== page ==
LOS ANGELES (CNS) – Actor Kirk Douglas surprised attendees at a Los Angeles Mission gala by announcing he would make a $5 million donation to the Skid Row facility, doubling his original pledge to the organization, a mission official said today.
The “Spartacus” and “Paths of Glory” star made the announcement Wednesday as he was giving an award to his wife for her work with the mission’s Anne Douglas Center for Women. The gala marked the center’s 20th anniversary.
“Thank you for teaching me that caring is sharing,” the 95-year-old Douglas told his wife as he announced his new pledge before an audience of 200 mission supporters at the Four Seasons Hotel.
Anne Douglas said her husband’s generosity would help realize her “vision of helping the homeless men and women of Los Angeles.”
Los Angeles Mission President Herb Smith said the donation would have far-reaching effects.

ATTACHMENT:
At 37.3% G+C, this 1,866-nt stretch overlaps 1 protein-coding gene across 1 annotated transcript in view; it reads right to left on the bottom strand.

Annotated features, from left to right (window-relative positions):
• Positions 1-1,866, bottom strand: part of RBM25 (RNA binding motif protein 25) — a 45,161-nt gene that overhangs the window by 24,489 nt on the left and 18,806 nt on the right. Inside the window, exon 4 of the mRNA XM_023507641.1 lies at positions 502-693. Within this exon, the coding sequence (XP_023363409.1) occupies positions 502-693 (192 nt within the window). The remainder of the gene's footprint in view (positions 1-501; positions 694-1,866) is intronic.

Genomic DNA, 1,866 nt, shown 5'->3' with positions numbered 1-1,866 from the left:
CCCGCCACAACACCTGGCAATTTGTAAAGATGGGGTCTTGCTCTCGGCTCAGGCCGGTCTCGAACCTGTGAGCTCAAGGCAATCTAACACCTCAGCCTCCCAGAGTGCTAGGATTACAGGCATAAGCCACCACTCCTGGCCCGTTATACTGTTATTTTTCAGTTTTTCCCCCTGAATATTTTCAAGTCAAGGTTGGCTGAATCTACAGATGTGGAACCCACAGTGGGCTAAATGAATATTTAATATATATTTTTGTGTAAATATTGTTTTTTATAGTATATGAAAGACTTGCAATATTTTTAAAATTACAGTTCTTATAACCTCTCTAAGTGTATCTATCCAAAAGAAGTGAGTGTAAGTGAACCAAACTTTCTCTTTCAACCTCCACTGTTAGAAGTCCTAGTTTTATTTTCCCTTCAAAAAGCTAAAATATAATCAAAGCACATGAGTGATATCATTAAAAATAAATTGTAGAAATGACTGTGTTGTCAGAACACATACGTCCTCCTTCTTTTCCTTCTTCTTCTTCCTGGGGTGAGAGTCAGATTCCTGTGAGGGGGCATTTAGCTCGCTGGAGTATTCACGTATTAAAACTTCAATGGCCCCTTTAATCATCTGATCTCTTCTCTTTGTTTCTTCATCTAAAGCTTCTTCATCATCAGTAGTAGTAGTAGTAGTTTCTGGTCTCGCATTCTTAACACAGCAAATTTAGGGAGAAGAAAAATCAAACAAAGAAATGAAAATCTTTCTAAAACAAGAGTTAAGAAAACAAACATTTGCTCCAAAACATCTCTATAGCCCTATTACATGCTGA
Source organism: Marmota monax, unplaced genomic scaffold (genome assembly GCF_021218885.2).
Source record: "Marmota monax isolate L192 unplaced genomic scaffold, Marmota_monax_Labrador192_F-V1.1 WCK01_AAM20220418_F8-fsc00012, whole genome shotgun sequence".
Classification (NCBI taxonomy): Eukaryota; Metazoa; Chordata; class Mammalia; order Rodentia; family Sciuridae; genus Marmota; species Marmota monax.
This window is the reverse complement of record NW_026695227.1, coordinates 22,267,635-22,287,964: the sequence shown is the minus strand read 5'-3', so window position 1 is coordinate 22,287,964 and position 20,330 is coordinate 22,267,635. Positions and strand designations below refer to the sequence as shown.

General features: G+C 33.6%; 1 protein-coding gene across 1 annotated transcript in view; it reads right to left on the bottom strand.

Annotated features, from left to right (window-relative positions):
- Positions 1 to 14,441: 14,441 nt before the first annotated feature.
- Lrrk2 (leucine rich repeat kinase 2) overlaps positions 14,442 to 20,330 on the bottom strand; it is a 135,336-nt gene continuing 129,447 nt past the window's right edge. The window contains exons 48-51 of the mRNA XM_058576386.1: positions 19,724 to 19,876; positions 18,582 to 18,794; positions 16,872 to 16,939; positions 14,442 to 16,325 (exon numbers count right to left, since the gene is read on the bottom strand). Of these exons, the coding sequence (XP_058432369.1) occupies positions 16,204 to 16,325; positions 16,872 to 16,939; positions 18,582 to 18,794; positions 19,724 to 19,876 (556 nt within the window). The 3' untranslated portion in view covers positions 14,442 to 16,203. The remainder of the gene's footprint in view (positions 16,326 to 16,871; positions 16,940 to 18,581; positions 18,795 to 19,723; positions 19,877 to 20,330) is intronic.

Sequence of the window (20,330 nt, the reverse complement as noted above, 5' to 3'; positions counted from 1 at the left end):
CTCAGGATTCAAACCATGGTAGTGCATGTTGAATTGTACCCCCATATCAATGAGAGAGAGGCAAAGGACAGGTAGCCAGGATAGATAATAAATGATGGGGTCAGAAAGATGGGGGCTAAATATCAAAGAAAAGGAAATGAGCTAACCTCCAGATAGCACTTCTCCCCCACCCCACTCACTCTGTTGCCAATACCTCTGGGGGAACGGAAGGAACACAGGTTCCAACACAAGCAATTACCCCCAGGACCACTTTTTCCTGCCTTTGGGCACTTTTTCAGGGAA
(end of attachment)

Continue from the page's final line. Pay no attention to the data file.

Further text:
“This wonderful legacy will make it possible to help individuals create their own legacy,” he said. “It will open great opportunities to begin to solve one of the more intractable problems facing society. We are beyond grateful for the support the Douglas family has shown the Los Angeles Mission.”
Anne Douglas decided to work for the development of a separate facility for women after visiting the Los Angeles Mission with her husband in the late 1980s, Smith said.
“The story is that Mr. and Mrs. Douglas were visiting the old Los Angeles Mission in the late 1980s and she asked about homeless women,” he said. “There were some sheets hanging from a wire, and they pulled them back to show a couple of bunk beds.”
Construction of the Anne Douglas Center for Women was completed and the facility opened on Feb. 14, 1992.
In July, the Douglases made an initial $5 million pledge to support the continuing work of the mission and the women’s center, which provides services such as showers, personal counseling, referrals and food and clothing.
Also at Wednesday’s gala, the second annual Anne Douglas Center for Women Award for outstanding continuous work on behalf of the center was given to Dr. Betty McMicken, an associate professor at Cal State Long Beach’s Communicative Disorders Department, who has volunteered at the center for the past five years.
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